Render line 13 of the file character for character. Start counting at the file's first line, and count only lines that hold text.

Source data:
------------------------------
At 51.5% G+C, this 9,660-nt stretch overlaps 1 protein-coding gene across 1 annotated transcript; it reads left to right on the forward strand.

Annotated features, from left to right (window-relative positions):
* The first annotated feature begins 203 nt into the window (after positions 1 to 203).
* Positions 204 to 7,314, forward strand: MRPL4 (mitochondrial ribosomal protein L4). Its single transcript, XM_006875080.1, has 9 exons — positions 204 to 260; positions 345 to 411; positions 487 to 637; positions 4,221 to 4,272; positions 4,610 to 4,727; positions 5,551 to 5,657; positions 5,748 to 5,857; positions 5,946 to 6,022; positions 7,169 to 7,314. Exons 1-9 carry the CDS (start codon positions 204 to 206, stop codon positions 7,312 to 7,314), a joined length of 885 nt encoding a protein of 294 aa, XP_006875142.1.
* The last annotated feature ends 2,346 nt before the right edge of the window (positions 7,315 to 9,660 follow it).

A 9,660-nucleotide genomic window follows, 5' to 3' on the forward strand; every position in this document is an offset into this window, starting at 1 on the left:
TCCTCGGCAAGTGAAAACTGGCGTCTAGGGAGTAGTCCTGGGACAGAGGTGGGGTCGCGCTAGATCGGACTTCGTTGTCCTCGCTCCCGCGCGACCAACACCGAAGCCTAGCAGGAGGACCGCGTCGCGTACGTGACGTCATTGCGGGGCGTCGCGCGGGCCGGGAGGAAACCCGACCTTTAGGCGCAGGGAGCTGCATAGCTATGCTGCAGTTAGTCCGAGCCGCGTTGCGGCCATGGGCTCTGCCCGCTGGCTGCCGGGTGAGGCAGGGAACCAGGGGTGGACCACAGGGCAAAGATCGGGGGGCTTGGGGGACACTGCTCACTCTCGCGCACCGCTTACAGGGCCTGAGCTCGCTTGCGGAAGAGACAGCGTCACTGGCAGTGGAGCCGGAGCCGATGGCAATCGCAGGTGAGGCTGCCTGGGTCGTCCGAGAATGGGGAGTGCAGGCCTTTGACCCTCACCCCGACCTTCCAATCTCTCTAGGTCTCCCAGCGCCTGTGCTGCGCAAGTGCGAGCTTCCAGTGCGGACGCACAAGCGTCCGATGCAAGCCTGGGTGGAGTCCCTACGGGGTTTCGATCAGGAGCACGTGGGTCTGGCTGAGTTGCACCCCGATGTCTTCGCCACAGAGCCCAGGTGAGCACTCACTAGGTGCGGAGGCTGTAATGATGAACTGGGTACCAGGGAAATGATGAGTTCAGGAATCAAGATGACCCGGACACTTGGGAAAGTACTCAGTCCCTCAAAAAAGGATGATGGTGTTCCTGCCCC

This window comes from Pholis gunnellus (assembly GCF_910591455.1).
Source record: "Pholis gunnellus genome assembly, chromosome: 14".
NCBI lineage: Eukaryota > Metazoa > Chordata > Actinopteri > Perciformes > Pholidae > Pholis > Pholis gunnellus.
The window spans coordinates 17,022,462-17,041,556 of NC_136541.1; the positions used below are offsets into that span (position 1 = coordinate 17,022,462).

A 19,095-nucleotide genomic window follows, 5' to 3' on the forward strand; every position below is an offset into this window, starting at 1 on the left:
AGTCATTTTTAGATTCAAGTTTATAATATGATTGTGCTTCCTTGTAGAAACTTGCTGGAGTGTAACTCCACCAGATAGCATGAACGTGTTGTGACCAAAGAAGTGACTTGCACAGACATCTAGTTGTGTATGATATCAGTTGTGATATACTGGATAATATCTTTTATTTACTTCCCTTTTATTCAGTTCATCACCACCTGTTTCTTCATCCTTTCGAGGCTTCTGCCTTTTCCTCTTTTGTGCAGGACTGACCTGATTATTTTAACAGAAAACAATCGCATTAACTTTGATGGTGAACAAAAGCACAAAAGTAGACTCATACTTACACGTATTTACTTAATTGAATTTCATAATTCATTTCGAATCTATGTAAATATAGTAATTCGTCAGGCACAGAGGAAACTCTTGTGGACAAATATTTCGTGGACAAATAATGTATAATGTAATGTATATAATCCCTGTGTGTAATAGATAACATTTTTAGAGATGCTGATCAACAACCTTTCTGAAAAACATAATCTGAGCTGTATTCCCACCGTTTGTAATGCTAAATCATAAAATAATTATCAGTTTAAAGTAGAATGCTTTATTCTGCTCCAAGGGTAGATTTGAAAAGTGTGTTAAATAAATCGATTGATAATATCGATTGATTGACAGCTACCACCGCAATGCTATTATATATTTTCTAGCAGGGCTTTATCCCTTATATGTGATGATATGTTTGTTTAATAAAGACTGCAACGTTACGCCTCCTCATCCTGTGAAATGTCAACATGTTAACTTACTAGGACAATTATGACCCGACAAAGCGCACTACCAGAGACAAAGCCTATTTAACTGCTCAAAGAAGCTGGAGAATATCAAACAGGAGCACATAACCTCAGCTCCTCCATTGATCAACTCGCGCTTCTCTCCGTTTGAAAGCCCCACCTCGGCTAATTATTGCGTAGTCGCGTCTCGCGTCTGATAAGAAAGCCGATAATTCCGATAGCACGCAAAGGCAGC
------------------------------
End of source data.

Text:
AGTCATTTTTAGATTCAAGTTTATAATATGATTGTGCTTCCTTGTAGAAACTTGCTGGAGTGTAACTCCACCAGATAGCATGAACGTGTTGTGACCAAAGAAGTGACTTGCACAGACATCTAGTTGTGTATGATATCAGTTGTGATATACTGGATAATATCTTTTATTTACTTCCCTTTTATTCAGTTCATCACCACCTGTTTCTTCATCCTTTCGAGGCTTCTGCCTTTTCCTCTTTTGTGCAGGACTGACCTGATTATTTTAACAGAAAACAATCGCATTAACTTTGATGGTGAACAAAAGCACAAAAGTAGACTCATACTTACACGTATTTACTTAATTGAATTTCATAATTCATTTCGAATCTATGTAAATATAGTAATTCGTCAGGCACAGAGGAAACTCTTGTGGACAAATATTTCGTGGACAAATAATGTATAATGTAATGTATATAATCCCTGTGTGTAATAGATAACATTTTTAGAGATGCTGATCAACAACCTTTCTGAAAAACATAATCTGAGCTGTATTCCCACCGTTTGTAATGCTAAATCATAAAATAATTATCAGTTTAAAGTAGAATGCTTTATTCTGCTCCAAGGGTAGATTTGAAAAGTGTGTTAAATAAATCGATTGATAATATCGATTGATTGACAGCTACCACCGCAATGCTATTATATATTTTCTAGCAGGGCTTTATCCCTTATATGTGATGATATGTTTGTTTAATAAAGACTGCAACGTTACGCCTCCTCATCCTGTGAAATGTCAACATGTTAACTTACTAGGACAATTATGACCCGACAAAGCGCACTACCAGAGACAAAGCCTATTTAACTGCTCAAAGAAGCTGGAGAATATCAAACAGGAGCACATAACCTCAGCTCCTCCATTGATCAACTCGCGCTTCTCTCCGTTTGAAAGCCCCACCTCGGCTAATTATTGCGTAGTCGCGTCTCGCGTCTGATAAGAAAGCCGATAATTCCGATAGCACGCAAAGGCAGC